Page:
making double type default to 80 or 128 bytes

Dennis Clarke
Fri Aug 7 15:59:55 GMT 2020

On 8/7/20 2:59 PM, dave via Gcc-help wrote:
> Is it possible to modify the gcc compiler so that recompiling existing
> code and libraries will produce longer doubles (80 or 128 bytes)
> without having to re declare all the double types.  This may be a stupid
> question but I'm looking for a quick fix to see if extra
> precision helps with an optimization problem. Thanks.

There is no such thng as an 80 byte double. The standards state that we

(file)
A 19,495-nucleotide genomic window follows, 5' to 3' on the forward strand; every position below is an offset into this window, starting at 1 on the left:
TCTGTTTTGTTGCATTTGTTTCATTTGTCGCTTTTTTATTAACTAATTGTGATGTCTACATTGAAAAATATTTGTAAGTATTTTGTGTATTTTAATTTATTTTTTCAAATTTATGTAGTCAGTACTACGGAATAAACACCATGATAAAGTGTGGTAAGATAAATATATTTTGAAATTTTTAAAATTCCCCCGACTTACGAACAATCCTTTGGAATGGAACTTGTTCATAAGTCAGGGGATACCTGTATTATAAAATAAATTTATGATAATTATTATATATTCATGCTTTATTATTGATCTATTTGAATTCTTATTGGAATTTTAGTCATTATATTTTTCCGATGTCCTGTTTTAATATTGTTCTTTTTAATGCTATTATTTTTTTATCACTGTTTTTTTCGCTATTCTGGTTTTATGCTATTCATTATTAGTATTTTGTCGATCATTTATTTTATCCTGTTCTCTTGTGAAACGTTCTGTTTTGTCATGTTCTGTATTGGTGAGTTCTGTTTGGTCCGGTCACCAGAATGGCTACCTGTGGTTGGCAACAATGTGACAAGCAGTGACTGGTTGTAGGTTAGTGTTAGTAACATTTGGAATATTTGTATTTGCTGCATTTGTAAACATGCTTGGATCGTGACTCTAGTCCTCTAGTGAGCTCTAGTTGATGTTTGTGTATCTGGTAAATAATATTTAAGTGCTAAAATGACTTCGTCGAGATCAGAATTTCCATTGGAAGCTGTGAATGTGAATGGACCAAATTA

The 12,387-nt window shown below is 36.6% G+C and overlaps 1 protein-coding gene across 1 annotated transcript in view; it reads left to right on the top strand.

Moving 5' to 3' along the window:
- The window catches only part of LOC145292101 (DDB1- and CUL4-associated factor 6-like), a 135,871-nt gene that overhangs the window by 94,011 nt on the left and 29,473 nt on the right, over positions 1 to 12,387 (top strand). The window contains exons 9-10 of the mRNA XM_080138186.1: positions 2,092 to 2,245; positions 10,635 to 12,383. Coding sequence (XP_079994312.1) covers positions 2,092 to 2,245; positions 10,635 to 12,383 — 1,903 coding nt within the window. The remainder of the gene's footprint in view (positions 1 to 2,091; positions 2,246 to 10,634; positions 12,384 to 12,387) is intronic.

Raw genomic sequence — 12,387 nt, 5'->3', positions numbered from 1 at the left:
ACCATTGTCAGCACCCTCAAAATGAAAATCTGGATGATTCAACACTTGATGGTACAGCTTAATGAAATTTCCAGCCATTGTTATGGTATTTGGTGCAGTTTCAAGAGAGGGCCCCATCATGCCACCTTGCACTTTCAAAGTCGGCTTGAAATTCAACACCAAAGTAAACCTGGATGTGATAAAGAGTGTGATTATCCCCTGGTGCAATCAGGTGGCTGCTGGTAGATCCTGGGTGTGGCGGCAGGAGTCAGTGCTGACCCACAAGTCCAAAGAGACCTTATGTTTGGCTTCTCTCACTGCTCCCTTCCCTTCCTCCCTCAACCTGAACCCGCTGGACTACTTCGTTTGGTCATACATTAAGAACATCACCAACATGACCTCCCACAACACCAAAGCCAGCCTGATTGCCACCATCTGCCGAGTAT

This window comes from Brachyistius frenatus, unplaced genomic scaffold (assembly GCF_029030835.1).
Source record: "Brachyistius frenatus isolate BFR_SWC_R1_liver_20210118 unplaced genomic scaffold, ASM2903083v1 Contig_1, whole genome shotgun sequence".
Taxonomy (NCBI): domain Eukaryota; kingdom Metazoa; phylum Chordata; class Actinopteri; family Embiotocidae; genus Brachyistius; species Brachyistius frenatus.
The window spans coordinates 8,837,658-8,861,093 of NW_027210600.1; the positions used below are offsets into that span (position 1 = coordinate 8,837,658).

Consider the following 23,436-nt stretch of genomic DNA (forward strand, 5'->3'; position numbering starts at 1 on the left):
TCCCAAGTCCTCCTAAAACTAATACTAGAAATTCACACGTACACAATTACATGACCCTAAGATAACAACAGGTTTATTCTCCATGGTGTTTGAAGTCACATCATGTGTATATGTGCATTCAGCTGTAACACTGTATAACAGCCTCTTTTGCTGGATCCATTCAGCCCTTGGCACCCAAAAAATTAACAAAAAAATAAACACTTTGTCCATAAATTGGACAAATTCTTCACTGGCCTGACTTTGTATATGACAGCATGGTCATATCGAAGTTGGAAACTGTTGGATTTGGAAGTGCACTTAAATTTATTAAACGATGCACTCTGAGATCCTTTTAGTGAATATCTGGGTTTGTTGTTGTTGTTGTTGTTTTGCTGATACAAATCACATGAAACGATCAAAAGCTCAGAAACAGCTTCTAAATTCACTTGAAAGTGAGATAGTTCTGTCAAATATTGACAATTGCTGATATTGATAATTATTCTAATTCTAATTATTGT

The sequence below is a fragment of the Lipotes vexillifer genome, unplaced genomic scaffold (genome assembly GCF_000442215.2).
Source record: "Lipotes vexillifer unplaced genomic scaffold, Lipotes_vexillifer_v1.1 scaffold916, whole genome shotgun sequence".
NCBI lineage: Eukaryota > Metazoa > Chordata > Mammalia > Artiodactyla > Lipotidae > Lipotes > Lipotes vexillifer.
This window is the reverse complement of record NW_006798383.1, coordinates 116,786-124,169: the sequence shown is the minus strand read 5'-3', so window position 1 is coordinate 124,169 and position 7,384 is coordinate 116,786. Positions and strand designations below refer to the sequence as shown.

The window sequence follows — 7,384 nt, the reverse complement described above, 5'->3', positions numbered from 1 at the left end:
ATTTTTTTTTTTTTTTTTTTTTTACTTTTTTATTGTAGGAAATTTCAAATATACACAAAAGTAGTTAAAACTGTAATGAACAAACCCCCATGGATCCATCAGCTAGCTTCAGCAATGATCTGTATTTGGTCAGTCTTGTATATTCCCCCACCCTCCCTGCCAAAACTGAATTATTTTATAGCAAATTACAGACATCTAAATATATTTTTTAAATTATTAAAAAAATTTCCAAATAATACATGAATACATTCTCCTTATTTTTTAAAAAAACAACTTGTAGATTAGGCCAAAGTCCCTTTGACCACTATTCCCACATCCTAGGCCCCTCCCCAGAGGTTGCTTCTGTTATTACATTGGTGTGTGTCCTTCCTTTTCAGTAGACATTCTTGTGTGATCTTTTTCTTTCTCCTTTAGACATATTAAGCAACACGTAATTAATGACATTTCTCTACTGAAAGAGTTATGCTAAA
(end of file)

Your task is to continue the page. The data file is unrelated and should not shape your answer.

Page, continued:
shall use floating point types which are of specific bit widths and all
of those are perfectly aligned on perfect power of two bit widths. These
range from 16 bits to 256 bit width. To date I have not seen hardware
which natively supports the 256-bit floating point type.  The IBM POWER9
processor as well as the RISC-V and Fujitsu SPARC provide hardware for
the 128-bit width and they seem to work very well indeed. The 80-bit
thing to which you refer is a hack put in place by the intel/x86 world
simply because the hardware can not properly handle anything larger. It
should not exist at all in if we use the floating point standards.

You are far better off using gmp and mpfr and mpc ( et. al. ) to attain
a wider degree of floating point precision but you will never get very
far using x86 hardware. It simply can not do that and the 80-bit hack is
just that, a hack.


More information about the Gcc-help mailing list